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Argentine Criollo Horse

Country of Origin: Argentina

Argentine Criollo Horse

Image from Luciodec


The Corillo breed has overcome a great deal of adversity & intense living conditions during its existence. The resulting animal is smart, loyal, tough as nails & can cover astonishing distances.


The Argentine Criollo bloodlines come from selective breeding of the Baguales horses, feral horses of the Pampas. These animals were bred for use as cattle & riding horses. Their ancestors came from Spanish stock brought during exploration of the South American continent. Many animals escaped or were left behind to formed feral herds that roamed the Pampas.

The feral animals of the Pampas were influenced by imported animals over the years. This included Portuguese & Dutch breeds, the blood of which distinguishes the Argentine Criollo from the animals found in Peru & Columbia. These herds proved useful to the local tribesmen who began to depend on them & became great horsemen.

Outside Influence

During the early 19th century both the English Thoroughbred & the Percheron were introduced to Argentina. Subsequently, their bloodlines were added to the Criollo mix. They were crossed with Thoroughbred for refinement & elegance, with the Percheron for size & strength. Sadly, with all of this cross-breeding the original bloodlines of the Pampas had become diluted & extremely rare by the end of the 19th century.

Preserve Heritage

In 1917, the Sociedad Rural de Argentina was created to preserve the “creole” horse of Argentina. They located a herd a mares with pure breeding which became the foundation for regenerating the breed. At first the breed was called the Argentinean, then Argentine Criollo, they are simply Criollo, (the horses of Brazil & Uruguay have been determined to be of the same type & ancestry).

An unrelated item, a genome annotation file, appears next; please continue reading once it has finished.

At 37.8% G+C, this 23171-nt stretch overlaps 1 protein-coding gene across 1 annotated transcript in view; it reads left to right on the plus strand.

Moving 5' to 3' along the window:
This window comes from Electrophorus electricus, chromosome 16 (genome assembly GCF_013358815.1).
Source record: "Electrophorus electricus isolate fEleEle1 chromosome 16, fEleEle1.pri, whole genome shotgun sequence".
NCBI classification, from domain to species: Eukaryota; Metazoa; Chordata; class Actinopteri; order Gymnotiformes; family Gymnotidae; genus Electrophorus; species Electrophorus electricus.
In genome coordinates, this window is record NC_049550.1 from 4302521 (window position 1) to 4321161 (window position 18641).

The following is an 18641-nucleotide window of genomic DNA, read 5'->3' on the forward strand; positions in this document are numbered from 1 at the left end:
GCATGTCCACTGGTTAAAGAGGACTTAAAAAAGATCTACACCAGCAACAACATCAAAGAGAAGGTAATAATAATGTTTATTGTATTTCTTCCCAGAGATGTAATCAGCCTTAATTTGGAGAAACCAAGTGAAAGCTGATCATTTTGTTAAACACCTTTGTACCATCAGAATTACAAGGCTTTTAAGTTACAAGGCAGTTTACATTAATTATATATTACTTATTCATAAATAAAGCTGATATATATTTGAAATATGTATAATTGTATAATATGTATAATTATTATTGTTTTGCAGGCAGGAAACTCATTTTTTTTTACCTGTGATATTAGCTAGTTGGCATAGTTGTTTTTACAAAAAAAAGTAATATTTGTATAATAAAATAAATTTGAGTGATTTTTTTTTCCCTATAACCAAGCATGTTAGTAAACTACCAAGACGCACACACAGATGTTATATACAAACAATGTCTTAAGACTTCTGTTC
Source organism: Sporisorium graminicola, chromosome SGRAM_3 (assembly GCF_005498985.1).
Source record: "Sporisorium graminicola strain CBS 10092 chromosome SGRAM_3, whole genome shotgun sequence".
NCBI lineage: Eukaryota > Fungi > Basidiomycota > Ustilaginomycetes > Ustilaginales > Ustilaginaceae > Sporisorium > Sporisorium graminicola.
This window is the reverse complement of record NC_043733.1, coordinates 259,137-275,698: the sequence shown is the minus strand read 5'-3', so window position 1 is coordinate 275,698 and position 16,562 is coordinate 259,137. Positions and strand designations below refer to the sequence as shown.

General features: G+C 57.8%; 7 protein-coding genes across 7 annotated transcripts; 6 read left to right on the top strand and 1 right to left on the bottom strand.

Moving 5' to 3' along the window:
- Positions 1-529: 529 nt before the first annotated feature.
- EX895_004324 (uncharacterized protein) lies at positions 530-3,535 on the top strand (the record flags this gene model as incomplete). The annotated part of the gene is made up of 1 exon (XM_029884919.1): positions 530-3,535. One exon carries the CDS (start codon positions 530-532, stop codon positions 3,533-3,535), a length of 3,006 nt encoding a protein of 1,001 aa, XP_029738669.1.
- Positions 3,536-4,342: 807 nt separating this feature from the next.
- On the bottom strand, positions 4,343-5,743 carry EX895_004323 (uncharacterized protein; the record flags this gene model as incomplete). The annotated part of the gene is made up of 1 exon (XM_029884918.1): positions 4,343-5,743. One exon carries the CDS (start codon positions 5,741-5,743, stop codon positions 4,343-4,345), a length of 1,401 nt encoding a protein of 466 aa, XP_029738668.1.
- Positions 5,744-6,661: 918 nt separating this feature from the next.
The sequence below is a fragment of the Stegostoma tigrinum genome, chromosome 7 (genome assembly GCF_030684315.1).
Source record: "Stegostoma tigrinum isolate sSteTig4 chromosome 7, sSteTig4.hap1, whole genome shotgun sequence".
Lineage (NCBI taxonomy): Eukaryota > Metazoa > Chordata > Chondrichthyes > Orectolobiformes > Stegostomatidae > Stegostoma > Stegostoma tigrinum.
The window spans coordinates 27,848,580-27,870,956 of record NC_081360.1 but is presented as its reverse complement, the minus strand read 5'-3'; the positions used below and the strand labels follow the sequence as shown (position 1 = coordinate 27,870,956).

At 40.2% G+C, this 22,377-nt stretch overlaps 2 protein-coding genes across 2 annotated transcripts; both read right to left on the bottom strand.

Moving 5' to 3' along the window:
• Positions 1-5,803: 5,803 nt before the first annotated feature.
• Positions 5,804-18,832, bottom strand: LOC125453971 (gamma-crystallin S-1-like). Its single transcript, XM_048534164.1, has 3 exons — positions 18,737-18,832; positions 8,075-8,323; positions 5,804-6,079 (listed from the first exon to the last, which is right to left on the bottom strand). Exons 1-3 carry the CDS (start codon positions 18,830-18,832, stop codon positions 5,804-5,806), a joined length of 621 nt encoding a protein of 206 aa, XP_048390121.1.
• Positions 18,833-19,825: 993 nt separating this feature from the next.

Modern Criollo

Today the Criollo is known for their remarkable endurance & stamina – it is said to be unmatched in the horse world.

Every year The Criollo Breeders Association organizes an endurance ride or which tests the stamina of the purebred Criollo. The ride lasts covers 465 miles, 14 days & must be completed in less than seventy-five hours. Horses carry a minimum of 250 pounds & are allowed no food other than what is found along the trail. This trial is what determines quality breeding stock to keep the robustness of the breed.


Average height 14 hands
Strong and hardworking
Incredible endurance
Robust and thick


Head is straight and usually has concave profile, although Barb influence can create a convex head
Short, strong back
Solid bone structure & sound feet
Thick mane & tail

Traditional Colors

Most colors except for pinto white pattern
Dun coloring favored because it is said to be the mark of a strong animal.


Hardworking & agreeable
Tenacious, fearless & tireless
Independent yet once trust is gained they are very affectionate


Working cow horse
Endurance racing
Pleasure riding
Rodeo horse

Helpful Links

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Country of Origin: Argentina | Colors:
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